As to the MLSN guidelines ... how do they apply to growing in a new course?

This was a really good question, so I’m sharing it, and my answer to it, here

This question came in the mail:

As to the MLSN guidelines that you have been a big proponent of, how do they apply to growing in a new course. I have wondered if they are more geared toward once a turfgrass becomes established and you are in maintenance mode.

I have a new course that I have been supplying our [grass variety] and they are practicing the MSLN approach using only liquid applications (via tank applications as they haven’t installed their fertigation yet). I would like to see the course further along in coverage of the [grass] based on the amount of time it has been planted. Just would like your thoughts on this program as it relates to a grow-in. I have always subscribed to applying fertilizer and push the turf so as to maximize establishment then go into maintenance mode once grown in.

Would appreciate your comments.

My reply:

I agree with you that for grow-in I would be pushing turf to get establishment in a reasonable amount of time and after that I would slow the growth to produce whatever growth rate is required for the amount of traffic on that surface. The MLSN approach is a way to ensure that no matter how fast the grass is growing, it will certainly be supplied with enough K, P, Ca, Mg, and S.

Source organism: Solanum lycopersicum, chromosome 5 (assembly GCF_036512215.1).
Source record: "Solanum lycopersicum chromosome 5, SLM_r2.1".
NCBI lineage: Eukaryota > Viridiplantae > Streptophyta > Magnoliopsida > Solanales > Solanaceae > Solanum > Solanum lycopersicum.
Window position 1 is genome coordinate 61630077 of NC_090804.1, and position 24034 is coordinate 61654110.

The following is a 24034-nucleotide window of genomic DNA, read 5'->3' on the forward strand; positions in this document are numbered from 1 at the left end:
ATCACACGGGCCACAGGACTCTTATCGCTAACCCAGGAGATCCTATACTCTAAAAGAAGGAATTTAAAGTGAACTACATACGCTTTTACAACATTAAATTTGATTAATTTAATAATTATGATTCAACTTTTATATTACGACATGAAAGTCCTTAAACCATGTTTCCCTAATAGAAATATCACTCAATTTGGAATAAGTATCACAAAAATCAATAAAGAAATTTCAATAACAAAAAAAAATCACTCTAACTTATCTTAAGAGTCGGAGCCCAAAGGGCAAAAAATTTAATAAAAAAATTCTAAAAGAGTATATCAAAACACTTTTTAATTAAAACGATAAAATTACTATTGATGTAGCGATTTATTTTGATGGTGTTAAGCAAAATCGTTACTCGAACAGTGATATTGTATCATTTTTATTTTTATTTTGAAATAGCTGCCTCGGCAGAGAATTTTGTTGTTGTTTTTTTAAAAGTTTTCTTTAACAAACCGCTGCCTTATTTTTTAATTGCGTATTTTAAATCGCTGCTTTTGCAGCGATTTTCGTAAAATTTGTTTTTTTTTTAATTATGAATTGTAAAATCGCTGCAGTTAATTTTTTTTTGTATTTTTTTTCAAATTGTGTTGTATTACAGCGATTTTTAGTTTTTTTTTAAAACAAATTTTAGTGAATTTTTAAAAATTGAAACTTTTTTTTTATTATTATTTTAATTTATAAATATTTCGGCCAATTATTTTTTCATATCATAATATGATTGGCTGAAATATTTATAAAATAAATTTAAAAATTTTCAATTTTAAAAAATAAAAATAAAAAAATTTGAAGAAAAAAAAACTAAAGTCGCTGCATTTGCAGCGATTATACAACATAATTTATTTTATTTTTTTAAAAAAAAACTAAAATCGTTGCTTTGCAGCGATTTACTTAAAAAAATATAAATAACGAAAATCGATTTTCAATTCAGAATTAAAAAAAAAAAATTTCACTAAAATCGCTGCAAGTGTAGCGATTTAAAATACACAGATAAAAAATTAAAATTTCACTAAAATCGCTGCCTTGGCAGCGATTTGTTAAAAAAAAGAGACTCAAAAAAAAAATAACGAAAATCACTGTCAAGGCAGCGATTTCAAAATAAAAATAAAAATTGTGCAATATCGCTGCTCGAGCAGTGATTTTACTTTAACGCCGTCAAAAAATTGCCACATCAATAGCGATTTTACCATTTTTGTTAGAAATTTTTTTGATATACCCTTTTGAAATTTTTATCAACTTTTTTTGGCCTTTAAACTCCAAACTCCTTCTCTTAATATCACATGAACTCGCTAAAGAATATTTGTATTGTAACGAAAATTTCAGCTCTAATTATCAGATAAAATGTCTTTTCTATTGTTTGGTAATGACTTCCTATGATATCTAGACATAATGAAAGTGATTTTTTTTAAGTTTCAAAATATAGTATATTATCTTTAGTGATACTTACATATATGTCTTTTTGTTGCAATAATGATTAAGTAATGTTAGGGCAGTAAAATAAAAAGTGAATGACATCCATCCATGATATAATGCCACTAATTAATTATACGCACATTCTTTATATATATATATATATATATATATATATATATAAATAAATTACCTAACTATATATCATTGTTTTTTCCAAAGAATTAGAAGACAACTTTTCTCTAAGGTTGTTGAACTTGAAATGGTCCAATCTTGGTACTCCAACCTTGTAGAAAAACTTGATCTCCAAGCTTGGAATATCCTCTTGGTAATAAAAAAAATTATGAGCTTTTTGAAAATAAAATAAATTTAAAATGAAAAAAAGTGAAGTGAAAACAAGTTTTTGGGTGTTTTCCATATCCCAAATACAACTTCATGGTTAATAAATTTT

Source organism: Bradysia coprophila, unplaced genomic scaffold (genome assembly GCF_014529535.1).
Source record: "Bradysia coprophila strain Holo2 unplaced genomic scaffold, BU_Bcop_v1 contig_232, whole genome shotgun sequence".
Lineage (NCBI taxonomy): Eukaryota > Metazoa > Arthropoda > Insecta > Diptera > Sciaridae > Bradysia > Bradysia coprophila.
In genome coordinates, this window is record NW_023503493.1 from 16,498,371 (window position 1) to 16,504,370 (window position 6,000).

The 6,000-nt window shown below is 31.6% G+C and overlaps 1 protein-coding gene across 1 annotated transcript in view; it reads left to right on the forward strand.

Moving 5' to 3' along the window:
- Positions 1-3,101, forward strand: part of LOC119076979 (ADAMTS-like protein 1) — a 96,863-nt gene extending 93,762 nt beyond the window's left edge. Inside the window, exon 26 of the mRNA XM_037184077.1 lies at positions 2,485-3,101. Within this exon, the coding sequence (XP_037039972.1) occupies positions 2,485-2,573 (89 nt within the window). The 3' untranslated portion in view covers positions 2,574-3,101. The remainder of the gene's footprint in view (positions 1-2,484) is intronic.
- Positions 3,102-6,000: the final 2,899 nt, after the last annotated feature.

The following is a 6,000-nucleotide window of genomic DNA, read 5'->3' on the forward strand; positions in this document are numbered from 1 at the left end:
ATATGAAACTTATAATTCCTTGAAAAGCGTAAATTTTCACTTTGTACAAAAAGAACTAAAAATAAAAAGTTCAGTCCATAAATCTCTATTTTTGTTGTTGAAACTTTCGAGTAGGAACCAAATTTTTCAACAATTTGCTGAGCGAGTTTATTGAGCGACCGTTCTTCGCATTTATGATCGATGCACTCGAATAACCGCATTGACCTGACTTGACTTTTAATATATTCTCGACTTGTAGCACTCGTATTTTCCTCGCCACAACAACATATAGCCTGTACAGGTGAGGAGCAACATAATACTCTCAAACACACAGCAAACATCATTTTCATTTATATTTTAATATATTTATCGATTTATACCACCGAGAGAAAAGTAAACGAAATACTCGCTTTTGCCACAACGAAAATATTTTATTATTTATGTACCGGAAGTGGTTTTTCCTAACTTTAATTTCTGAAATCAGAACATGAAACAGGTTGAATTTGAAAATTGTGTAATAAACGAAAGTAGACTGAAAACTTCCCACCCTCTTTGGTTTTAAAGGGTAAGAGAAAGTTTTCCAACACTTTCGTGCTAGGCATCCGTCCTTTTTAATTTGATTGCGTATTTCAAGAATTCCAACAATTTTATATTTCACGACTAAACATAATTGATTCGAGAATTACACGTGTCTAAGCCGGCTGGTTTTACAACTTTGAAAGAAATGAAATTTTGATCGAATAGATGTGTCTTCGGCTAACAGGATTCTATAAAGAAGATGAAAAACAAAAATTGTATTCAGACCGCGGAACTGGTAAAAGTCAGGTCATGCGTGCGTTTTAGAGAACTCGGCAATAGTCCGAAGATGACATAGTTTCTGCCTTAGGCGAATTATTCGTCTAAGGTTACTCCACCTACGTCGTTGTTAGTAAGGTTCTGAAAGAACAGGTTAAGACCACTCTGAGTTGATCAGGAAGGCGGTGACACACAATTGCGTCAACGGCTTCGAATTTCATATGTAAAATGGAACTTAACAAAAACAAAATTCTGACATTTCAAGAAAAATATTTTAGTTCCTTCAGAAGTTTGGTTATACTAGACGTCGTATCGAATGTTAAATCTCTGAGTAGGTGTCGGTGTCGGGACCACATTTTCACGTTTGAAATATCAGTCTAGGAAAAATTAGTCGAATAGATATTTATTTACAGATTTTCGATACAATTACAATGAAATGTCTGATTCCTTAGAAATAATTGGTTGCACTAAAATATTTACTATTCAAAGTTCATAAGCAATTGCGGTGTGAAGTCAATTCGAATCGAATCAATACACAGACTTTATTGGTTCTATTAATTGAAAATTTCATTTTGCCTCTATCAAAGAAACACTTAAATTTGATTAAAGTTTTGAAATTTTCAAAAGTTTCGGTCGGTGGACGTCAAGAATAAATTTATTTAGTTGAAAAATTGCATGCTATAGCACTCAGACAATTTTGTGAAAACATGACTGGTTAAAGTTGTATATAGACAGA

Adjusting the N rate during a grow-in will change the rate at which the turf establishes. MLSN makes no recommendation for N rate, and simply links expected nutrient use to the growth rate to ensure that the elements other than N are supplied in adequate amounts at whatever rate the grass is growing. Thus, I think the MLSN approach is fine for a grow-in, but I would be especially sure to make the calculations correctly, especially for P, and in the case of [grass variety], for K as well, to make sure there remains a buffer in the soil of those elements no matter what the grow-in rate is.

I think pushing the turf is all about N; if I withheld N, and tried to push the turf with P and K, nothing would happen. In that case, there is more than enough P and K, but not enough N, so the turf doesn’t get pushed. If I would have not enough P and K, and try to push the turf with N, nothing happens again. That’s because the P and K are deficient. But fertilizer recommendations based on the MLSN guidelines are caclulated to ensure the grass is supplied with more than enough P and K (and Ca and Mg and S) so that the deficient situation doesn’t happen, no matter what the N rate (or establishment rate) is.

For some example calculations of fertilizer rates based on the MLSN guidelines, see:

Micah Woods
Micah Woods

Scientist, author, consultant, and founder of the Asian Turfgrass Center